Bank of America (NYSE: BAC) CEO Brian Moynihan has no credibility left on Wall St. That makes his comments that the financial firm’s balance sheet has improved hard to believe. Skepticism will continue to show itself in the bank’s share price.
Moynihan told an investor conference, “We continue to position ourselves and make sure we are in good shape to last through anything we see ahead.” New bank stress tests conducted by the Federal Reserve early next year likely will show that is not true. The tests will be based on a model that includes a credit crisis event like that of 2008, as well as an economy that produces unemployment of 13%.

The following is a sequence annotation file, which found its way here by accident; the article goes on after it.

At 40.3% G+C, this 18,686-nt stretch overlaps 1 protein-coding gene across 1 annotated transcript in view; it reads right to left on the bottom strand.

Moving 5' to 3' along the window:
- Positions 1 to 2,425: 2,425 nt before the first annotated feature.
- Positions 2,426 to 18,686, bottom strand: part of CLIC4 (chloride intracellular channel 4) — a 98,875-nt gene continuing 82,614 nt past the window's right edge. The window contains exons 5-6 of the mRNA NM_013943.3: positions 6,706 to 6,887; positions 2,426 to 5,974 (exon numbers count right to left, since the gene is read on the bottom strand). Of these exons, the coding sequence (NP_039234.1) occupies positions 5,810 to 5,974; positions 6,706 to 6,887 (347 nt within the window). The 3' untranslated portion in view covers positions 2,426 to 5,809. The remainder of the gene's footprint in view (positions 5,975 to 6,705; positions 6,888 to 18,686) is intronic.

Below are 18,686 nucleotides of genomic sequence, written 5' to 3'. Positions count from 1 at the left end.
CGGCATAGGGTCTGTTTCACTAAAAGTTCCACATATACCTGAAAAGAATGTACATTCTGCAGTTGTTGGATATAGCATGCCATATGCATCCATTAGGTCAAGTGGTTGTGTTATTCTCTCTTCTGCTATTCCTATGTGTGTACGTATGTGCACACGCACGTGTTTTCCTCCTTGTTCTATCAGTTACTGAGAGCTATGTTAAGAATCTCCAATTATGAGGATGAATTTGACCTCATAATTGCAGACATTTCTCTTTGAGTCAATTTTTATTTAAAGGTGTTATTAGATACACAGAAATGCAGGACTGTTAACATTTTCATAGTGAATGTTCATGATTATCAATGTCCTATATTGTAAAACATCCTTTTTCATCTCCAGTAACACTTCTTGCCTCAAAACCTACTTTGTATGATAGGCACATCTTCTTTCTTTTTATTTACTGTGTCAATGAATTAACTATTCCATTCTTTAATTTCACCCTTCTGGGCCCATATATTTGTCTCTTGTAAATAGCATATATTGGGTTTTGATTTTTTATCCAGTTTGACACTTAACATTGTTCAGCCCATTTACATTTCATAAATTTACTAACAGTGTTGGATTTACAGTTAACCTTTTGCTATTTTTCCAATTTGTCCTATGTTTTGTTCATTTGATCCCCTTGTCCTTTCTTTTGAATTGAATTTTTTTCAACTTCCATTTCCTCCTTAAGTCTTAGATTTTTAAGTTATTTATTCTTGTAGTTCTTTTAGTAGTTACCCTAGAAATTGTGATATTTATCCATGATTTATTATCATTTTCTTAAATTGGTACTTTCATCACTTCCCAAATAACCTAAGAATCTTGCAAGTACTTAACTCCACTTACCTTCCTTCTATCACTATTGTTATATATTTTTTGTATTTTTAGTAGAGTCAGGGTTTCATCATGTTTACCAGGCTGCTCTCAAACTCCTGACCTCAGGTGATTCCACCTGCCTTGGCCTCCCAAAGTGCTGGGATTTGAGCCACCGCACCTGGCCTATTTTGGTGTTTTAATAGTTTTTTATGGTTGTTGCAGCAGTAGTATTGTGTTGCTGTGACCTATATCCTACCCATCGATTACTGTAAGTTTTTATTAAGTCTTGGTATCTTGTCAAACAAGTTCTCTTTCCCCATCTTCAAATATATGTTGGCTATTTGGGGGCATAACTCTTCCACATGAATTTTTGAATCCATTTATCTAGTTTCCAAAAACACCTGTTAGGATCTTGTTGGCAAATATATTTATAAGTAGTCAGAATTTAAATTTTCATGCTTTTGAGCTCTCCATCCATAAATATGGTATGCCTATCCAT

Bank of America has not stopped its effort to shed assets or cut costs, but the actions have done nothing to improve core problems. The firm’s trouble with its mortgage portfolio continues. Its investment bank still produces poor results. Management cannot seem to decide what businesses it should be in, and which it should not. Bank of America said it would cut 30,000 jobs to exit noncore operations. More layoffs are likely, management says. But the “downsizing” of the bank is not based on any blueprint available to investors.
Bank of America shares trade at $5.78, which is down from a 52-week high of $15.31. The stock price has dropped 57% so far this year. That is much more than the shares of peers Citigroup (NYSE: C), JPMorgan (NYSE: JPM) and Wells Fargo (NYSE: WFC).
Moynihan continues to overpromise and underdeliver. That will not last long. His job has been on the line for several months. He would do best to stay out of the public eye and actually improve the financial firm’s prospects.
Douglas A. McIntyre